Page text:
Some idealized the Monarchy (Gustave Flaubert‘s Madame Bovary [EBook #2413]). However, in the 19th century, only Emperors resembled Absolute Monarchs; King Louis-Philippe I was elected King of the French. The Church of France had to rebuild. It’s wealth had been confiscated in the early days of the French Revolution, at the suggestion, on 10 October 1789, of Charles-Maurice de Talleyrand-Périgord,[ii] an ordained priest and a bishop.
Terms:un fils de France: son of a reigning king (France) Madame Royale: title sometimes given the eldest living unmarried daughter of a reigning monarch (France) le Dauphin: the heir apparent (France) un coup d’état: the overthrow of a government usually planned within a previous government (an “inside job,” close to treason)
- Louis XVI: guillotined (21 January 1793)
- Napoleon I: (9 November 1799 – 1815) Emperor from the coup d’état of 19 Brumaire, Year III until 1815 (defeated at Waterloo)
- Louis Joseph, Dauphin de France (22 October 1781 – 4 June 1789) (born to Marie Antoinette and Louis XVI)
- Louis XVII (Versailles, 27 March 1785 – Paris, 8 June 1795; died in prison) (born to Marie Antoinette and Louis XVI)
- Louis XVIII: reigned from 1815 until 1824 (grandson of Louis XV)
- Charles X: reigned from 16 September 1824 until 2 August 1830 (grandson of Louis XV)
- Louis-Philippe d’Orléans, Duke of Chartres (Philippe Égalité): guillotined on 6 November 1793 as Louis-Philippe II
- Louis-Philippe I: reigned as elected King of the French from 1830 to 1848 (son of Philippe Égalité or Louis-Philippe II)
- Napoleon II, titular, the Duke of Reichstag: (20 March 1811 – 22 July 1832) (born to Napoleon I and Marie-Louise of Austria)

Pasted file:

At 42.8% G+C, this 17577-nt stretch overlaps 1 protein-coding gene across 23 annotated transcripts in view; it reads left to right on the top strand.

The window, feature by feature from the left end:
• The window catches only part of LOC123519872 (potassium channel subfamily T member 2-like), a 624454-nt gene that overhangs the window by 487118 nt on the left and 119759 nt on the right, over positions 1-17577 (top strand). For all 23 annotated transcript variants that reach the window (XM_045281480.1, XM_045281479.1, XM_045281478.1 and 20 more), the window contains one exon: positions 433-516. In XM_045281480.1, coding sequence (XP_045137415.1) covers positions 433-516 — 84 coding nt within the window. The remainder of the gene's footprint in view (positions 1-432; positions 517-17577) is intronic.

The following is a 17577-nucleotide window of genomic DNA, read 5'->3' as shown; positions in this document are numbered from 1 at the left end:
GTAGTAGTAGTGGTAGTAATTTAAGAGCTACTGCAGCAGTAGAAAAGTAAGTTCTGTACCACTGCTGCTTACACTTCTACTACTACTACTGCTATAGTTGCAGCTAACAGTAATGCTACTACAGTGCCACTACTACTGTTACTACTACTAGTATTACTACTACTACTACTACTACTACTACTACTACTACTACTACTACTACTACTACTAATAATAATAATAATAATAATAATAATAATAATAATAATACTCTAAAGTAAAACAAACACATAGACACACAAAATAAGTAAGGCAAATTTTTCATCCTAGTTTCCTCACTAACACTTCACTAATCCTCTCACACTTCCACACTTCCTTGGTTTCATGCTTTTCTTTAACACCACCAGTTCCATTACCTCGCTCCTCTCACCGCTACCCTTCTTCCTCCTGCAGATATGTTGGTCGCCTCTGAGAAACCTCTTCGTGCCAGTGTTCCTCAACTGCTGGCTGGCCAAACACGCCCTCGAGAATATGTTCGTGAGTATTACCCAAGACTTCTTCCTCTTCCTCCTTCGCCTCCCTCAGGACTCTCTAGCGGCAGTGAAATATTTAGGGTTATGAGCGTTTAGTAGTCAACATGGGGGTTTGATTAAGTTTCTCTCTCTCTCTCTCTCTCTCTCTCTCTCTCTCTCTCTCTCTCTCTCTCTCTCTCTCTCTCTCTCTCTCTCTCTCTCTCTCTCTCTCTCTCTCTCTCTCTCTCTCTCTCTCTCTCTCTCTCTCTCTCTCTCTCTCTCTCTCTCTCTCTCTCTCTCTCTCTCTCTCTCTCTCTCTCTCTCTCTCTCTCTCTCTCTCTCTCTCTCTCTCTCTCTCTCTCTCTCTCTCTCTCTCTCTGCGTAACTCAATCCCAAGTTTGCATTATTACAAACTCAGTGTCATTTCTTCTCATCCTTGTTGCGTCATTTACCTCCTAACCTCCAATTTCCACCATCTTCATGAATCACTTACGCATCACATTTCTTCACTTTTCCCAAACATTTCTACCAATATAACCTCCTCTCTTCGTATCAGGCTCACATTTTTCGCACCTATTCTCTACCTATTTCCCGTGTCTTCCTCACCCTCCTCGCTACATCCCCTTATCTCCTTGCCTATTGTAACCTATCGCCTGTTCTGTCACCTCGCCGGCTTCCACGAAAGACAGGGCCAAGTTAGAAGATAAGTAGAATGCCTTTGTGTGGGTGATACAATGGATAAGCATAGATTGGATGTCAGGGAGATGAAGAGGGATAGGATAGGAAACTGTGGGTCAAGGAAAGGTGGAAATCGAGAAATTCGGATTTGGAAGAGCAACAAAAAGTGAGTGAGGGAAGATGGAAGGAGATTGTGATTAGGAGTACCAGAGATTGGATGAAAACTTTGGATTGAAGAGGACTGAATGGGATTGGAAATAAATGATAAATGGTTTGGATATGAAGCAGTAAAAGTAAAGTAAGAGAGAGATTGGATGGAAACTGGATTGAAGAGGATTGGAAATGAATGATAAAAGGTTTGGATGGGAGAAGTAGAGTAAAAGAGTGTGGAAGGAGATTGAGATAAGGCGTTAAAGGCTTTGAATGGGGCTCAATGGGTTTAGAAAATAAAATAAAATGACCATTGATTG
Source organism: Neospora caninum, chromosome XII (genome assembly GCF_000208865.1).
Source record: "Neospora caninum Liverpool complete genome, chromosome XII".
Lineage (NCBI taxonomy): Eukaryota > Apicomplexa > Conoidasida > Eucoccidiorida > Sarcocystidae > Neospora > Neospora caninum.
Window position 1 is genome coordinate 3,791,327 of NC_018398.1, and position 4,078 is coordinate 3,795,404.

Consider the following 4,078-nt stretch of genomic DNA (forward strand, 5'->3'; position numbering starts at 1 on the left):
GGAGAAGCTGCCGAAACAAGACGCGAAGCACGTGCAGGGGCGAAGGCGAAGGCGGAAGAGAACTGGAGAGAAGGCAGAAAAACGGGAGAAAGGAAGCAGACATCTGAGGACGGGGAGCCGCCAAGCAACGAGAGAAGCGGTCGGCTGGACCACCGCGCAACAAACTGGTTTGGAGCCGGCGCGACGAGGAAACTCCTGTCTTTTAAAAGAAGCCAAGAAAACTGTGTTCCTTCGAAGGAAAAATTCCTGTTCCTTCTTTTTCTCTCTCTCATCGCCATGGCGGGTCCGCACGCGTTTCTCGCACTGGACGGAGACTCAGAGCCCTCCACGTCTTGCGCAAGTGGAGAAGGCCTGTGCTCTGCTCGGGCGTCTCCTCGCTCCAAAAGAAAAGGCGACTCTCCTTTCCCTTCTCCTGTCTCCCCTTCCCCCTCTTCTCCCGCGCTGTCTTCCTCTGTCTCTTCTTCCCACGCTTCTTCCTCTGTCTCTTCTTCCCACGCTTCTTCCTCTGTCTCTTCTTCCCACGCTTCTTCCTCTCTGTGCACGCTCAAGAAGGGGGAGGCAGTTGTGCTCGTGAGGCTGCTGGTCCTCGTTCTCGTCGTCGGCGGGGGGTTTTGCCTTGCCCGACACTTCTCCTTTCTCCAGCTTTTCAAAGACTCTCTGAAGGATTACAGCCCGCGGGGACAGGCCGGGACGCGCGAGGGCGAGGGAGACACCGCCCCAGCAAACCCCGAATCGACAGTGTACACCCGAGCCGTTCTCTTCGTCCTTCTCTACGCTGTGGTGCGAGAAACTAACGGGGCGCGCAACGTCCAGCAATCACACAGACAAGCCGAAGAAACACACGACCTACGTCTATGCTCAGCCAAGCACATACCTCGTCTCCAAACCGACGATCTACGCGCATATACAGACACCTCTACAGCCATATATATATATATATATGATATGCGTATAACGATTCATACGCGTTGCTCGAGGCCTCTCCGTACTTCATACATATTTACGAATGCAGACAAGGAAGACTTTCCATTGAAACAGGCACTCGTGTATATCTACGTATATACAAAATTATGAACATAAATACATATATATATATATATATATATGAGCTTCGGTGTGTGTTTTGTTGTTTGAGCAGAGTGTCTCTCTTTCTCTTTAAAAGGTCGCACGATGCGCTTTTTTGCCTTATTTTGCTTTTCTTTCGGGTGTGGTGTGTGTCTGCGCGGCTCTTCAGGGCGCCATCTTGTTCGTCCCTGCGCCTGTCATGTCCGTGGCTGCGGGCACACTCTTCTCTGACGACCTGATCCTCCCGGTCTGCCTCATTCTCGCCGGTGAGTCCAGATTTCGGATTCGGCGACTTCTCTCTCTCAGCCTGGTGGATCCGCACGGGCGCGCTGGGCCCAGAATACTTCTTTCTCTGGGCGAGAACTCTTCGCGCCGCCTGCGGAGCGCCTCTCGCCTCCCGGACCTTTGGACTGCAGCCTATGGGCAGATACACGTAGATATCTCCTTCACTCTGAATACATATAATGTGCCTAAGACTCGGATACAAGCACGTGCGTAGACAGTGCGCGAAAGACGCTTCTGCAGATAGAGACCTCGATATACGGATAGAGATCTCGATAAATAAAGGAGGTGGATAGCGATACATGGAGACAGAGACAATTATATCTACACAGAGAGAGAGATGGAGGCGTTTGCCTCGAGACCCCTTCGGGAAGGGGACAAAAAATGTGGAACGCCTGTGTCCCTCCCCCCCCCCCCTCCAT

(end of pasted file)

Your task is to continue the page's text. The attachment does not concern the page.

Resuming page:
- Louis-Napoleon Bonaparte: (20 April 1808 – 9 January 1873) in power as President of the Second Republic (1848 – 1851) (nephew and heir to Napoleon I)
- Napoleon III: (20 April 1808 – 9 January 1873) Emperor from the coup d’état of 2 December 1851 until – c. 1870 (Franco-Prussian War)
- The Third Republic (1871 – 1940) (not covered in this post)
SOURCES:Victor Hugo: Little Napoleon: Project Gutenberg [EBook #20580]EN Victor Hugo: Napoleon Le Petit: Project Gutenberg[ EBook # 22045)FR Karl Marx: The Eighteenth Brumaire of Louis Bonaparte (online)EN Congress of Vienna (online account)EN[iii] Gustave Flaubert’s Madame Bovary is a Project Gutenberg publication [EBook #2413]EN Edmond Rostand’s L’Aiglon is a Project Gutenberg Publication [EBook #30012]EN David King‘s Vienna 1814 is an account of the Congress of Vienna ____________________ [i] See Treaty of Paris (1814), Wikipedia. [ii] André Castelot, Talleyrand ou le cynisme (Paris: Librairie académique Perrin, 1980), p. 64. [iii] In The Eighteenth Brumaire of Louis Bonaparte, Karl Marx writes that the coup d’état occurred between December 1851 and March 1852. http://www.marxists.org/archive/marx/works/1852/18th-brumaire/index.htm
Napoleon I: “La Marseillaise”© Micheline Walker 5 March 2014
updated 18 July 2018 WordPress